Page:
Tracking Sperm on Bitcoin with Eggschain



What if sperm were uploaded — or perhaps, erm, unloaded — onto the Bitcoin network, and those seeking to become pregnant could turn the emotional, complex task into something more approachable, where they choose the right swimmers on the blockchain according to attributes like education level, hobbies, and physical attributes? 

Wei Escala is the founder and CEO of Eggschain, an Austin-based startup building a supply chain solution for the assisted reproduction industry. In vitro fertilization (IVF) is the process of implanting a fertilized egg into a woman’s uterus in order to induce pregnancy. This requires sperm, which is sometimes contributed by a partner and sometimes by a donor.

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Eggschain’s blockchain is secured by Bitcoin via Stacks, a Y Combinator-incubated startup “building a user-owned Internet secured by Bitcoin.” In practice, this means that Stacks operationalizes smart contracts and DApps, such as Eggschain, by synching up with Bitcoin on every 10-minute block to embed an indelible, permanent record.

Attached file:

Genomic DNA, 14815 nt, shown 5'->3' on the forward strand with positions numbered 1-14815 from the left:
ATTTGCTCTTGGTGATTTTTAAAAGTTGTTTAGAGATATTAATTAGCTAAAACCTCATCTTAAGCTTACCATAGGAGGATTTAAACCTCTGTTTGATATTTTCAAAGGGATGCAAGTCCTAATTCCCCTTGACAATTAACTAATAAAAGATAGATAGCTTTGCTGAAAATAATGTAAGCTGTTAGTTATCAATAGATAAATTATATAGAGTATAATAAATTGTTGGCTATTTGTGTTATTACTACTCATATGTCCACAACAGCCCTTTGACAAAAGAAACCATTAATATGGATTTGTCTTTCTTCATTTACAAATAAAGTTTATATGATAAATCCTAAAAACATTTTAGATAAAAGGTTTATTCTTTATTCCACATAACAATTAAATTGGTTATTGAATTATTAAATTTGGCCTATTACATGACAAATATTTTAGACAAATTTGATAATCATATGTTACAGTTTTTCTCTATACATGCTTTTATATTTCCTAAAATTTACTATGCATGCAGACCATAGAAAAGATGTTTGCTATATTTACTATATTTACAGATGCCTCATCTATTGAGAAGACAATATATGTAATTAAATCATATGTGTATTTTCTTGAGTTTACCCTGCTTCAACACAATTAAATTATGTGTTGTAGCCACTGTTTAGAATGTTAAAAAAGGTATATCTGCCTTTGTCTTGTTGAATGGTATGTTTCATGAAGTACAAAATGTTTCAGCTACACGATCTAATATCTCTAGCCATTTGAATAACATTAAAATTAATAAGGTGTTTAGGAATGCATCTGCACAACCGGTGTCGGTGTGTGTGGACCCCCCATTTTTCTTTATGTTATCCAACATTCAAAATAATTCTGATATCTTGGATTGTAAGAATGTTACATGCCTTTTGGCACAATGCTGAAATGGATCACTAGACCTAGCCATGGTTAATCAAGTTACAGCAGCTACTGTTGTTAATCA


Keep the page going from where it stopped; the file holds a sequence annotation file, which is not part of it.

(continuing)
While lower transaction fees influenced the choice to build on a Bitcoin sidechain instead of other chains like Ethereum, Bitcoin’s reputation as an incorruptible ledger was decisive. Bitcoin “will be around for hundreds or thousands or millions of years,” Escala says as if stating a basic scientific fact. While speaking of millions of years can be written off as overzealous marketing, choosing a chain to track reproduction means backing the one most likely to survive far into the future.

“Bitcoin is the oldest blockchain in the world and very established, and the gas fees on Stacks are low compared to some of the other leading blockchains by a huge magnitude.”

Escala explains that “When your sperm is donated, that is a transaction that gets hashed onto the blockchain,” complete with an indelible time stamp. Further transactions take place “when the sperm is implanted into a woman or into an egg.” The time between egg fertilization and implantation can stretch for years, and sperm has been kept frozen for as long as 22 years and still been used successfully.



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